Unfortunately, sometimes that means it's hard for him to translate from outdoor-guy-ese into the vernacular of the office-bound city-dweller. This might be an illustrative example.

Badlands National Park

Charging (or rather “Chasing”) Windmills

Thin Blades

We departed Aberdeen aiming to head over the border into North Dakota. On a site about 30 miles west of Ellendale, 120 of the massive turbines we saw under construction two days ago in West Branch, IA harness the never-ending gusts of the high plains. The 180 megawatts of no-emission electrical power they produce is enough to power ~ 50,000 homes. We had a date for a tour from the site manager.

Our progress, however, was not completely smooth; as you may be able to tell from this video.

It turns out we were still on the SOUTH Dakota side of the border where there exists an unpaved state road with the exact same name as the one we were supposed to use on the NORTH side of the border. Being highly educated and experienced travelers, we eventually realized our error after the dirt road turned to a narrow track through high grass and the track petered out all together. We're quick like that.

The good news for us was that 262 foot tall turbines spinning 122 foot blades are relatively easy to see from a distance. So we followed our noses and arrived only a bit late.

Thin Crust

Suitably impressed by the site and, moreover, the crew, we made for the state capital at Pierre. Unfortunately, Pierre’s size and culinary selections are . . . modest. But we lucked out and found La Minestra slotted in among $1 draft joints and all-you-can-eat buffets.

The quiet little place was winding down from a weeknight dinning service, knocking out casual Italian. Pizzas start to order from a ball of dough, and freshly sauced pastas jump through the hot pass. The crew behind the counter was getting ready to call it a night, but turned out a couple of quite good salads and a more than serviceable pie. Most places 1000 miles closer to Brooklyn have trouble turning out a thin crust NY style this good.

La Minestra
106 E Dakota Ave
Pierre, SD 57501


Tuesday, August 19, 2008

High Plains Risotto

We made sure to stop in at the Omaha Whole Foods Market for a healthy brunch and to stock up on reasonable road food before pushing off for a little town in northern South Dakota called Aberdeen. We had a feeling that this might be the last non-corporate food we’d see for a while.

Thus imagine our surprise when, after driving for hours through a landscape of chain-food, we found ourselves dinning well at the Ward Hotel on Aberdeen’s main drag. The Ward is a granddame in the midst of a significant renovation. We ended up at their bar working our way through some nicely done salads, a lovely rich saffron risotto with tiger prawns, and a fine flatiron steak.

Given that this town or 25,000 lives on agriculture and a couple of small colleges, you’ve got to wonder if this place is a start of something cool or a flash in the pan. Either way, it’s a treat.

Whole Foods Market Omaha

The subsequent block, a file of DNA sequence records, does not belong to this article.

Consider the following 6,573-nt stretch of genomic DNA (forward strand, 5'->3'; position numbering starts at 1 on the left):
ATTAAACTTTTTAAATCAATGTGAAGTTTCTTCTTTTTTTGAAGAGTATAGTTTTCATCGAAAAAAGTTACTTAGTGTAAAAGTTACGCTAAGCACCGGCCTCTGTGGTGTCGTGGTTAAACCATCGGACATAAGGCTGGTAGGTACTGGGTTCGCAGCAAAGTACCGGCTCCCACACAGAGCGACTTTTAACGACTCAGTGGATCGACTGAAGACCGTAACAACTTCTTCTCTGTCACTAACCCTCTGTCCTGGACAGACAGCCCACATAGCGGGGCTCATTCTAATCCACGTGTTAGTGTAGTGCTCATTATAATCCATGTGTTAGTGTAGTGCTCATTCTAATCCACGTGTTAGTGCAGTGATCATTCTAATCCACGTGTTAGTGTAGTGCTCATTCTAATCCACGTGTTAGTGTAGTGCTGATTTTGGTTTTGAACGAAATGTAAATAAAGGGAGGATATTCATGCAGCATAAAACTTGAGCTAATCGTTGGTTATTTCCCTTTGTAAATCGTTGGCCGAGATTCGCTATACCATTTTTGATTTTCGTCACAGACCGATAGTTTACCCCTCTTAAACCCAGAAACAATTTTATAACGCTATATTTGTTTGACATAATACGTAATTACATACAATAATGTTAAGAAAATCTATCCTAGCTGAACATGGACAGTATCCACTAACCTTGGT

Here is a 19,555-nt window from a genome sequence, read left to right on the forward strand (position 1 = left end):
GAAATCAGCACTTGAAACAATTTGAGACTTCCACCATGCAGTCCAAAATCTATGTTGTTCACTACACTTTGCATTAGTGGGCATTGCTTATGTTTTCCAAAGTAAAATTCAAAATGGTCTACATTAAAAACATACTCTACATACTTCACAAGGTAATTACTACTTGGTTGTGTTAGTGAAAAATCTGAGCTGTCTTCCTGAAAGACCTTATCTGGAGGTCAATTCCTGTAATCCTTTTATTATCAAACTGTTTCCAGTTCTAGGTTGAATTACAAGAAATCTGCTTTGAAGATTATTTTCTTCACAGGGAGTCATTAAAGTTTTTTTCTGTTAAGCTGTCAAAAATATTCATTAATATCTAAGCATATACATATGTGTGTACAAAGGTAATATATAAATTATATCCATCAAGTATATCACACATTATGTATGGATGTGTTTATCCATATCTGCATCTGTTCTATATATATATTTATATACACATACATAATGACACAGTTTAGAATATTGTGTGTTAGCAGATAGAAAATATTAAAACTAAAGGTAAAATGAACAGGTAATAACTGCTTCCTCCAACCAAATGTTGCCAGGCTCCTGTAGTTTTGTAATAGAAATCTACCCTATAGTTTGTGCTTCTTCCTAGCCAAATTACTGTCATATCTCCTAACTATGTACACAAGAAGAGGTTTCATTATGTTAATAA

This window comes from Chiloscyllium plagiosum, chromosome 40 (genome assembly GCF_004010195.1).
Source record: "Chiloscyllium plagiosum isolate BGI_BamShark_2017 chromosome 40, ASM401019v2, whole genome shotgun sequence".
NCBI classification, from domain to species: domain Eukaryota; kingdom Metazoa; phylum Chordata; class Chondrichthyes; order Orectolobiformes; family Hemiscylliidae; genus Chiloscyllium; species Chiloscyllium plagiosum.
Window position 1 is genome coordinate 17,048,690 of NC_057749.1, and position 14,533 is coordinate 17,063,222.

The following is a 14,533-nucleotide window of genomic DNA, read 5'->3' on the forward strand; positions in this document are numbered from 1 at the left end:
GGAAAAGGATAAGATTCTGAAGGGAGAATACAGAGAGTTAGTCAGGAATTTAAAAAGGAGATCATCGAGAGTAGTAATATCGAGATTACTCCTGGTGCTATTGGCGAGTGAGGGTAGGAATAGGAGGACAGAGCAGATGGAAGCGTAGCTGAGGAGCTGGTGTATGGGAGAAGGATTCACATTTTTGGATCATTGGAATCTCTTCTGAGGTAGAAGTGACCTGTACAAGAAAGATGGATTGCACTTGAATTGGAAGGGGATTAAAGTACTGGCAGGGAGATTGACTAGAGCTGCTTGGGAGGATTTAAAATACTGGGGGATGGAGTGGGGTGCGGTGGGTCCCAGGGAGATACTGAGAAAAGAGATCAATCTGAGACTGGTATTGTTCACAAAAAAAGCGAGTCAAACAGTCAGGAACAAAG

10020 Regency Cir
Omaha, NE 68114

Ward Hotel
104 S Main St
Aberdeen, SD 57401

An Outstanding Night’s Sleep

Hotel note: The lower end hotel-in-a-box of the Marriot mega-chain, Fairfield Inn, has come through for me a couple times in the last few months.

We stayed at their location in Council Bluffs, Iowa (a suburb of Omaha, NE) on 18 AUG and were struck by the comfort of their pillows and mattresses. In the day and age of “pillow menus” in higher end hotels, it’s nice to know you can get similar choice and quality at the $100/night end of the scale.

Fairfield Inn Council Bluffs
520 30th Avenue
Council Bluffs, IA 51501

Monday, August 18, 2008

Omaha, Oh My

After a breakfast of leftovers and some last minute packing of the vehicle, we departed Chicago and headed west out I-88.

Stopping off in West Branch, Iowa to see how they build wind turbines (these suckers are BIG!) put us within striking distance of Omaha, Nebraska.

And apparently that means beef. Specifically, big beautiful USDA Prime grade steaks hand cut from house-aged beef at Omaha Prime in the Old Market district.

In all honesty, Omaha Prime underwhelmed at first. The place may have been there forever, but it has all the ambiance of a conference room at the Holiday Inn – complete with hotel banquet room folding tables and chairs camouflaged with slip covers. Still, the service is kind and knowledgeable and the bar is speedy.

Now let’s be clear, this is not “New American” cuisine. There is no subtlety here (as you can tell from the harshly handled vegetables). This is the food that comes from a surplus of high quality ingredients that can be treated simply and shine. If you have god’s supply of beautiful beef, a grill and an oven, you don’t need a tapenade of anything. Similarly, their simplest salads - with surprisingly flavorful tomatoes – and sides – potato anything worked well – provide nice accompaniment to the steaks.

And oh what steaks.

We were already mentally preparing ourselves for a “just OK” meal due to the surroundings and such when the 14 ounce New York strips arrived. They looked competently done and we cut into them with a rather laissez-faire attitude. It took about two bites for us to realize what we were dealing with. JB glanced over at me without putting down his cutlery and mumbled softly, “This is a REALLY good steak.”

That was the last bit of conversation for a while. These steaks compelled concentration. The rate of consumption slowed. An occasional affirmative grunt received a head nod in reply. Cuts were made with care. Chewing became deliberate as each bite was savored – an exploration of texture and flavor and fat. These were REALLY good steaks.

Deserts were steakhouse portions of perfectly good sweets. Coffee and tea helped close out the night. But the steaks were still at the forefront of our minds as we happily strolled back to the car.

In a world filled with chain steakhouses on every corner, smaller finer venues from Peter Luger’s to Ray’s the Steaks, is this worth a trip to Omaha, Nebraska? I’m not sure. But if you’re anywhere nearby, Omaha Prime is a treat to remind us what all the fuss is about in the first place. Theirs is a REALLY good steak.

Omaha Prime
415 S 11th St
Omaha, NE 68102